“Sieg, Heil,” shouted Braun.
Schröder returned the salute, smiling on the inside. Licking his lips. At least there was more than just the lieutenant’s physique and beautiful bright blue eyes that he admired. Braun was, if anything else, dedicated, loyal, and obedient. Qualities one should always surround themselves with.
“Sir,” Braun’s arm returned to his side, “If I may, why have we assembled the men at such an hour?” he asked, nodding toward the dark sky outside the hallway window.
“Judenfrei,” replied Schröder.
Braun did not mask his confusion.
“Do you believe it is possible?” Schröder added, almost singing.
“To be free of Jews? Yes, major.” Braun still looked confused.
Major Schröder knew the young lieutenant could not answer. How could he? He had only the slightest idea. A rumor, at best…as for the particulars in how the Reich would free themselves of Jews. Only the higher echelons knew. Most assumed the same fate the POWs met, when the Communist sympathizers and partisan survivors had been gathered to the labor camps, and would think this seemed a possible solution for the Jews as well. Made sense. To collect them and then transport them off to the camps as well. But how can that be? Schröder thought. Of all the camps, certainly they could not hold all the Jews in Lithuania, nor all the POWs, gypsies, criminals, or homosexuals, all of the Reich’s undesirables. There were too many enemies and simply not enough room for them all. Certainly, Braun has mulled through all this.
“Well, lieutenant?” prodded Schröder. “Let’s hear it.” The Major smiled foxily.
Braun looked white, befuddled in his confusion. He almost seemed to laugh. Perhaps a sudden idea had sprung to mind? A terrible idea? Whatever the cause, the lieutenant remained silent. Is he thinking of what I’ve been ordered? Of mass extermination? All of them? Schröder could sense the lieutenant’s unease. He looked flushed and short of breath. He knows. He simply doesn’t want to say it out loud. It would be too horrible, unfathomable to say out loud, the major thought. He understood because he felt the same unease within himself, the unease of exterminating an entire people. The annihilation of European Jewry. The weight of killing not just the men, but women and the children, both the very young and the infirm. But we must, for the nation. For the purity of the Reich.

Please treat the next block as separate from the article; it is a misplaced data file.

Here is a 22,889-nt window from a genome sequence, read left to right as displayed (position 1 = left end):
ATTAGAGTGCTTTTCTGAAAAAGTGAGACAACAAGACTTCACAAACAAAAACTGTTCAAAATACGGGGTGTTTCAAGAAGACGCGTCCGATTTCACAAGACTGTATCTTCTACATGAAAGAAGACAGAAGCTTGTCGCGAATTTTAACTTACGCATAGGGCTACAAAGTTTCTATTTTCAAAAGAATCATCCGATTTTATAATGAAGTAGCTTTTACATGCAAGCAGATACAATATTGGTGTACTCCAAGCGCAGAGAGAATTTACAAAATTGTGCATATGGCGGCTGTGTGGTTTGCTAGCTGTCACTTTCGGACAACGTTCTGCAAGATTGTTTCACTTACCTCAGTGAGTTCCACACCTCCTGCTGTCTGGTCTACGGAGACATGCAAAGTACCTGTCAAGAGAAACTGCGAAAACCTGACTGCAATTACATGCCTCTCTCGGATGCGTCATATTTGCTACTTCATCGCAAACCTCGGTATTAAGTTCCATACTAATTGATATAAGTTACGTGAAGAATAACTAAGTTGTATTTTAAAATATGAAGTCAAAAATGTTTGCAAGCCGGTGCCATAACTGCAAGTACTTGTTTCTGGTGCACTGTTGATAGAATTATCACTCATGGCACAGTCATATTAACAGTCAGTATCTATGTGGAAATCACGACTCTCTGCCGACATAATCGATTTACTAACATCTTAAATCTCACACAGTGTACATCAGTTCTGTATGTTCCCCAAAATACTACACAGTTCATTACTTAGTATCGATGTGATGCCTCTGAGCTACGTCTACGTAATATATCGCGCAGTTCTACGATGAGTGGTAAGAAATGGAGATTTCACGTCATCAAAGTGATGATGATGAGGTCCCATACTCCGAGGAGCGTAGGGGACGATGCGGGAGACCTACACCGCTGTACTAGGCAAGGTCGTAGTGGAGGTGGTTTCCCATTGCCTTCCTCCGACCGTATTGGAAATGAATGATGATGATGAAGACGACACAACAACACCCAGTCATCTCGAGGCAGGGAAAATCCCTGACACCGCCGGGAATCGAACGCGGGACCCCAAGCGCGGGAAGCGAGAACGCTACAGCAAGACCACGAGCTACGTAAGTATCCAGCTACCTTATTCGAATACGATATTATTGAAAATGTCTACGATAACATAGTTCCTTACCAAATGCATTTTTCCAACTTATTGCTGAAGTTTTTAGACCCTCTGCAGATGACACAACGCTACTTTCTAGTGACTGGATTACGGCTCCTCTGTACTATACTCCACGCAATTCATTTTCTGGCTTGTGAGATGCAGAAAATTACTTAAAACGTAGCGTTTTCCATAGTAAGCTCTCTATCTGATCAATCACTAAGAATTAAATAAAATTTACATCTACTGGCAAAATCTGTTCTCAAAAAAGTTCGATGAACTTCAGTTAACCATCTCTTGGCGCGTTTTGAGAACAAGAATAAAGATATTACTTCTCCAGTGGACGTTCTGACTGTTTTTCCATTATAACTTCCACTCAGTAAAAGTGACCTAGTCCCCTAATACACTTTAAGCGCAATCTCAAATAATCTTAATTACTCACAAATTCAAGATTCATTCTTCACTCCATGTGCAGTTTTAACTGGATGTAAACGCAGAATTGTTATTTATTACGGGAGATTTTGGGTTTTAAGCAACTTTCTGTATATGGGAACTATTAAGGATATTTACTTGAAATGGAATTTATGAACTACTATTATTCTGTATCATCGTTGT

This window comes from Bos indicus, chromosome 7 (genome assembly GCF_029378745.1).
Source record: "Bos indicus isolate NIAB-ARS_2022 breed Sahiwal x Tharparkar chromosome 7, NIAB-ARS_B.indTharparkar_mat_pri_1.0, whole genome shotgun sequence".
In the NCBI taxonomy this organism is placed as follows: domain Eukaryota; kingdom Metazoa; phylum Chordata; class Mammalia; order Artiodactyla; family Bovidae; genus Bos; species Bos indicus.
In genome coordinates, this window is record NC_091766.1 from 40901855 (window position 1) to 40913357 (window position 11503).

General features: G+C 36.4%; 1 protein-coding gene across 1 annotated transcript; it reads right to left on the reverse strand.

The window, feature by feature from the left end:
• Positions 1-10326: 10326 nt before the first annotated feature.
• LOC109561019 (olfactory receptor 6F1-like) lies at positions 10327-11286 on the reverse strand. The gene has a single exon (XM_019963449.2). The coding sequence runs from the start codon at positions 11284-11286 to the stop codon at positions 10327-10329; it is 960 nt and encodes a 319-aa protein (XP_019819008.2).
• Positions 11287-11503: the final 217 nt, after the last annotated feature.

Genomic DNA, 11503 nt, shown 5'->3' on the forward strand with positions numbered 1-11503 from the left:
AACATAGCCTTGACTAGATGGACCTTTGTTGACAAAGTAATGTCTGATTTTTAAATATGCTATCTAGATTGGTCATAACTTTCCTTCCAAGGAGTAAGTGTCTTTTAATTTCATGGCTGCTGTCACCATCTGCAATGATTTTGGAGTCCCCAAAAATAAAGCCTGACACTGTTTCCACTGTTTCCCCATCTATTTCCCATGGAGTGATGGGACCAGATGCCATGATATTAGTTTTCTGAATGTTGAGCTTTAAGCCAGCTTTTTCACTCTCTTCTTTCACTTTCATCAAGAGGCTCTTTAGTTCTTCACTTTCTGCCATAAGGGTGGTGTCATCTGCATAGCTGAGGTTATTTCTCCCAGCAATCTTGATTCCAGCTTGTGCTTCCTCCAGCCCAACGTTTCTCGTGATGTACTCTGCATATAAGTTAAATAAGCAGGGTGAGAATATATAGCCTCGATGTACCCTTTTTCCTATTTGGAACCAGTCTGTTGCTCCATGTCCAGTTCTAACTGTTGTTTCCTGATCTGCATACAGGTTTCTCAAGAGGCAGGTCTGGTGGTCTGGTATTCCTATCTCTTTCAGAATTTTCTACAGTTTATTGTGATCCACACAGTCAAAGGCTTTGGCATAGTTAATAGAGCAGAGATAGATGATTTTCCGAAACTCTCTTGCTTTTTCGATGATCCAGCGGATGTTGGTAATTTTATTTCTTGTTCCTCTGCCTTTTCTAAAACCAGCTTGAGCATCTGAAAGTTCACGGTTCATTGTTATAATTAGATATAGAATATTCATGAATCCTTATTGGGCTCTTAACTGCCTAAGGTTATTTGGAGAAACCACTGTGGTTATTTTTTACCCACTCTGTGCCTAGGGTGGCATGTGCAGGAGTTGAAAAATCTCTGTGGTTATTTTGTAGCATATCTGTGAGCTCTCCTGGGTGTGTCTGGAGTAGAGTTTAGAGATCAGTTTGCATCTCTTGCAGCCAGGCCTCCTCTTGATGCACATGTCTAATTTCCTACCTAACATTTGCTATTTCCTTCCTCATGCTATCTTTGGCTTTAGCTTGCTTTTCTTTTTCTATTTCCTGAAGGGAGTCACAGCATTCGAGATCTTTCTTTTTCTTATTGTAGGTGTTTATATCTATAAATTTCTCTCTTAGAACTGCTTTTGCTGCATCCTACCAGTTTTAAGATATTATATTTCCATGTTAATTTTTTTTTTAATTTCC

“Lieutenant, I am going to tell you something that will not be easy to hear. In fact, it’ll be damn near impossible to hear,” Schröder began. “But we must. Such courage will be needed if we are to succeed in our mission…for the purity of the Reich.” Yes, Erich, keep telling yourself that. But at what cost? How much are you willing to pay? At the cost of your own soul? Your sanity? Schröder pushed his weakness away. “Our goal will require the strongest will. Tonight, we will march toward Kovno, arriving at the break of dawn.” Schröder paused. He took a deep breath. “We will then begin the process of eradicating the vermin from the Kovno ghetto. For the purity of the Reich, the infestation must be absolutely eradicated. There can to be no survivors, lieutenant. Do you understand what I am saying?” Schröder watched. Waited.
Braun was a ghost, as white as death. “We are to…kill them, major? All?”
“Is it villainess to put down a diseased dog? Or is it an act of mercy?” asked Schröder.
Braun was silent. He nodded quietly.
Schröder nodded as well, but said nothing. They said nothing for some time. Neither would look at each other. In the silence, Schröder could hear voices stirring from outside through the second floor hallway window. In the courtyard below, Bravo Company was beginning to wonder, no doubt, why they had been ordered into formation at such a late hour in the night. Schröder oddly began to wonder himself what Helen was doing back home. Meeting up with a friend for dinner, perhaps? A male escort? That would be something, he thought numbly. Finally, Schröder looked at Braun, who stood as a specter in the hallway. Schröder wanted to embrace him, to hold his firm chest against his own, to feel the panicked and disturbed heartbeat in rhythm with his. Schröder wanted to brush Braun’s slicked black hair, to part his lips and pull Braun close, and feel his large bulge and well-manicured hands. But Schröder pushed away the fantasy. Instead, he told Braun of Himmler’s orders, the commission of the Einsatzgruppen units. That they were to enter the Eastern Front, in four separate commands. In Kovno, Bravo would herd the Jews into the town square, dividing the men fit for labor from the rest.